Sunday, October 12, 2003

It's about damn time someone has spoken out about this:

    On the street, on television, even in the office, women of all ages and sizes are wearing tight, low-slung, butt-hugging jeans and pants that hit at, or often far below, the hip. The trend isn't new—it began around '95 or so—but what is new are the unlovely depths to which the pants have now, as it were, sunk. The crotch-to-waist measurement, or rise, on a standard pair of jeans (the sort we haven't seen much of since the early '90s) is somewhere between 10 and 12 inches. Early low-riders had a rise of about 7 inches. Over the past couple of years, the rise has dipped as low as 3 or 4 inches. Low-rise, it seems, has become synonymous with no-rise. Gasoline, a Brazilian company, has even created Down2There jeans, which feature a bungee cord that allows the wearer to lower her pants as she sees fit, as though adjusting a set of Venetian blinds.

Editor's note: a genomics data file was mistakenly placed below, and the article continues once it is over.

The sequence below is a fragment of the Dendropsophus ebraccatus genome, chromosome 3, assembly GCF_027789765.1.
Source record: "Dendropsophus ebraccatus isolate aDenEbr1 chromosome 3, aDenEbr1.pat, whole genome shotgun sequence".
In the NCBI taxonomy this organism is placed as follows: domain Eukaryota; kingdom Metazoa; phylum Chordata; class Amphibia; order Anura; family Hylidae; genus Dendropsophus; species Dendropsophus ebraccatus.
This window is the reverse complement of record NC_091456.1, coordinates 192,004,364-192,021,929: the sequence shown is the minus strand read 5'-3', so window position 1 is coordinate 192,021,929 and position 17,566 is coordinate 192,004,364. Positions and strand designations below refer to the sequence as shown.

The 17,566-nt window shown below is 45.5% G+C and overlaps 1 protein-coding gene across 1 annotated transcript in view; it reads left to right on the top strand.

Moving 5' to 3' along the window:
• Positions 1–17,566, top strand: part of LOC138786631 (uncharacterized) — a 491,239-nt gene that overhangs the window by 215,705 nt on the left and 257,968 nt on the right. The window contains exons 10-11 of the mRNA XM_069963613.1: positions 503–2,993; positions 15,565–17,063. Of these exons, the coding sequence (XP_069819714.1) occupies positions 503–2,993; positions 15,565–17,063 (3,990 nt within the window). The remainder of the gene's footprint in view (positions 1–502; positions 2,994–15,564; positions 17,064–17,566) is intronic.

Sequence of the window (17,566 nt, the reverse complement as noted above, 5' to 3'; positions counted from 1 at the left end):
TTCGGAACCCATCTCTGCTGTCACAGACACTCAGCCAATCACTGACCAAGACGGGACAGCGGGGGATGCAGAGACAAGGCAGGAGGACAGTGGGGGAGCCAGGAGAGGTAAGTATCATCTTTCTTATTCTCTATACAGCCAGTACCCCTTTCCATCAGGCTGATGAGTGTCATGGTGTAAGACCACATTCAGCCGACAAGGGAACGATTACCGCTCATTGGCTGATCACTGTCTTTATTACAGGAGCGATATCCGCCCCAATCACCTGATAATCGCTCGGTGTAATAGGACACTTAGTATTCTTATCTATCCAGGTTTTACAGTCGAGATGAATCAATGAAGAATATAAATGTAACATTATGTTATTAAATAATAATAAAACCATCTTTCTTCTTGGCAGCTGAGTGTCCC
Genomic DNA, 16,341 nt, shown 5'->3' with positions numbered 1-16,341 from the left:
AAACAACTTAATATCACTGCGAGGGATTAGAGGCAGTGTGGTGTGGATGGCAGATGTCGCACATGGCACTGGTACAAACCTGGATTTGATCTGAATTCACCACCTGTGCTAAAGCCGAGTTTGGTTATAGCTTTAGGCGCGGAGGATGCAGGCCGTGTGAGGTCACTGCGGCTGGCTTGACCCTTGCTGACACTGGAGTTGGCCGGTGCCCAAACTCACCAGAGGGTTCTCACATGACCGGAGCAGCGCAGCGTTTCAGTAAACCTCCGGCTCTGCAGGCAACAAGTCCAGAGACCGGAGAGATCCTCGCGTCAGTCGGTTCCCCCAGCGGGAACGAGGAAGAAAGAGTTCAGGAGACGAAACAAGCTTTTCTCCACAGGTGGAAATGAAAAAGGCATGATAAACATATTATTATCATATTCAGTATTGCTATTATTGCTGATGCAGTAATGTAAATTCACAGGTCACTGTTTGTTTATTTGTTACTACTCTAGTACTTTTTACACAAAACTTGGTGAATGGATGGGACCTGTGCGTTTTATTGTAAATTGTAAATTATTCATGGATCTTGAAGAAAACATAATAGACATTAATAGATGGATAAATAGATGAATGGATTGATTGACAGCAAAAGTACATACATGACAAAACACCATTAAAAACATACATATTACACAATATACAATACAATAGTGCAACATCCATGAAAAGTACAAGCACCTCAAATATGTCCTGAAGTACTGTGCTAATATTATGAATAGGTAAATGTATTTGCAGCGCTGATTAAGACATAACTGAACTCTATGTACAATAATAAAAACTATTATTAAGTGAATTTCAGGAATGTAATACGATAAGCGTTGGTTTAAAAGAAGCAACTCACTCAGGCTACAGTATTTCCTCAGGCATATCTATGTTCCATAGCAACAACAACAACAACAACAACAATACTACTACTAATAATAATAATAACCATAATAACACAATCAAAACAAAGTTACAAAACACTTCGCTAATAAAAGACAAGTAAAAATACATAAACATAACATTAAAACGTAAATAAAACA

In their way, low-rider jeans bear a creepy similarity to Chinese foot-binding—they constrict a woman's action, rendering her ornamental. And like foot-binding, the jeans can have deleterious medical consequences. In 2001, the Canadian Medical Association Journal published a doctor's report stating that low-rise jeans can cause a condition called meralgia paresthetica, characterized by numbness or tingling in the thighs, by pinching a nerve located at the hip. Left untreated, the numbness can become permanent. Forget the question of style: This is a human rights issue.

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